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Walgreens Boots Alliance (Nasdaq: WBA) has invested a boatload of money into health care services and home-based care over the last three years. On Oct. 23, however, it will have a new leader.
That change could affect the retailer’s home-based care plans, but maybe not in the way some expect. If anything, Walgreens will be more invested than ever.
In its press release announcing that former CEO Roz Brewer would be stepping down, Walgreens specifically said that its board was looking for someone with “deep health care experience.” On Wednesday, the company announced that it went with Tim Wentworth.
Wentworth was the founding CEO of Evernorth, Cigna’s (NYSE: CI) health services organization. What Cigna has with Evernorth is akin to what Walgreens is trying to build out with its health care services segment, which is led by John Driscoll, the former CEO of the health-at-home solutions company CareCentrix.
“WBA’s goal is to be the independent partner of choice, not just in pharmacy but also in health care services where it can improve health care, lower costs, and help patients,” the press release announcing Wentworth’s hiring read.
The turndown in COVID-19-related business caused trouble for Walgreens. As it did, the company poured billions of dollars into its new health care services segment. It acquired the aforementioned CareCentrix. It invested over $6 billion into the primary care provider VillageMD.
Since then, the health care services segment has also been a near-term drag on the company’s financials.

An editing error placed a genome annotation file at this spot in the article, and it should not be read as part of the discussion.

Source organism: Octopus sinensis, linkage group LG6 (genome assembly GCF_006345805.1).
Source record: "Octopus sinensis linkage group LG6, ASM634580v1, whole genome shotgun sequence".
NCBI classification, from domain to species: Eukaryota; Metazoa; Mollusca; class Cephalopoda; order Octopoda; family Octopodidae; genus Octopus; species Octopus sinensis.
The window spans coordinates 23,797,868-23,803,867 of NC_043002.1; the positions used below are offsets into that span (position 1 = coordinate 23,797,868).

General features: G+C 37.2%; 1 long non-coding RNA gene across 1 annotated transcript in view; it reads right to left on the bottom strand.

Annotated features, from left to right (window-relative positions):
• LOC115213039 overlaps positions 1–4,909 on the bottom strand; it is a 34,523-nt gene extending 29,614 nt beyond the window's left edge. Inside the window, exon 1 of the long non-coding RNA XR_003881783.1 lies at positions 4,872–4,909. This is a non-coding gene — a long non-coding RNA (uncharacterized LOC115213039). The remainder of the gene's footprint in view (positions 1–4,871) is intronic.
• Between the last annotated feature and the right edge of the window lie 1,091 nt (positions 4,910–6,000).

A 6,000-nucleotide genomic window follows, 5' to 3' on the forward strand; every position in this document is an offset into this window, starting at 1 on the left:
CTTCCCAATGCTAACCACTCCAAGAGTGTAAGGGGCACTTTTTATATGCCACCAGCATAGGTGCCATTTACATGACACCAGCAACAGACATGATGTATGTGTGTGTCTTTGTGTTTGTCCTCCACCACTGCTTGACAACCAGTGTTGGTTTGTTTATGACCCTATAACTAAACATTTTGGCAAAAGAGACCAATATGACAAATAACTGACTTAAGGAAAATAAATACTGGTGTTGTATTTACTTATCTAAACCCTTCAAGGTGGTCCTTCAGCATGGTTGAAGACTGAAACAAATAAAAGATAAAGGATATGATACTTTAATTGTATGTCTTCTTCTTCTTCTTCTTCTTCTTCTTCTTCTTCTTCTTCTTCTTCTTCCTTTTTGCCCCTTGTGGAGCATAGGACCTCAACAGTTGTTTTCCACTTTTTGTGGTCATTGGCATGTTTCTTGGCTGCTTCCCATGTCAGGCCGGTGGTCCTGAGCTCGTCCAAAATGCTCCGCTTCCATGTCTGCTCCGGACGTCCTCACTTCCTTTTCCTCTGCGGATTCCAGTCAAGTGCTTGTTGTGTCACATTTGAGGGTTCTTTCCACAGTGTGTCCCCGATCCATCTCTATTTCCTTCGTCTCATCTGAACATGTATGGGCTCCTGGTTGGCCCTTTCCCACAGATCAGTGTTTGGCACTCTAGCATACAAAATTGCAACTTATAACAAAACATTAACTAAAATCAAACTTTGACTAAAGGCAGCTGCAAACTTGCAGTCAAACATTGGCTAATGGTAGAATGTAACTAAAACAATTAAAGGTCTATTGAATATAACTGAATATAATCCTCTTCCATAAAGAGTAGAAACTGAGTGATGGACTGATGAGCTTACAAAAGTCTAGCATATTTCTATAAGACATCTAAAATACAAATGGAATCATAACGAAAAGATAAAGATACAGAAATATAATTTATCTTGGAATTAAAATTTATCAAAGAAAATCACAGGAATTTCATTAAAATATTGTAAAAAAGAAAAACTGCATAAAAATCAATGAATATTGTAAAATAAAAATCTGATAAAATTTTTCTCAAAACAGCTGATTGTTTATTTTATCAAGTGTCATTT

Walgreens now has no choice but to go all in, and its hiring of Wentworth is a recognition of that reality.
“I’ve spent my career working to improve the health of the patients we’ve served,” Wentworth said in a statement. “I believe WBA is well-positioned to deliver more personalized, coordinated care, and achieve better outcomes at a lower cost. I fully recognize the challenges that health plans, health care providers, pharmacies, and retailers are confronting today and am confident that WBA, and its customer- and patient-focused teams, can seize the opportunities of a dynamic marketplace and be the partner of choice.”
Walgreens isn’t alone, though. CVS Health (NYSE: CVS), Best Buy (NYSE: BBY), and – to a lesser extent – Walmart (NYSE: WMT) are all driving care to the home. Those companies believe that they can set themselves up to be the beneficiaries of two of the most major contemporary health care trends: care moving to the home, and care moving toward value.
That’s not to mention the other retailers starting to design their health care plays. That list of newer health care retailers includes Costco (Nasdaq: COST), for example, which in September announced a partnership with telehealth marketplace Sesame.
Retailers are no longer dabbling in home-based care; they’re banking on it for the survival of their businesses. That’s the topic of this week’s exclusive, members-only HHCN+ Update.
When speaking about Walgreens’ recent investments at Home Health Care News’ FUTURE conference in October, Dr. Harry Saag – the national medical director of virtual care at Walgreens Health – made the company’s goals clear as ever.
“[It was about] really helping Walgreens go beyond simply saying, ‘Hey, we dispense scripts, we sell bubble gum,’” Saag said.
COVID-19’s effects are waning, which is hurting vaccine, mask and test sales. Since the advent of online shopping and delivery, retail stores have become less valuable. Walgreens and CVS Health have to reshape their businesses, and their first steps to doing so were their respective acquisitions.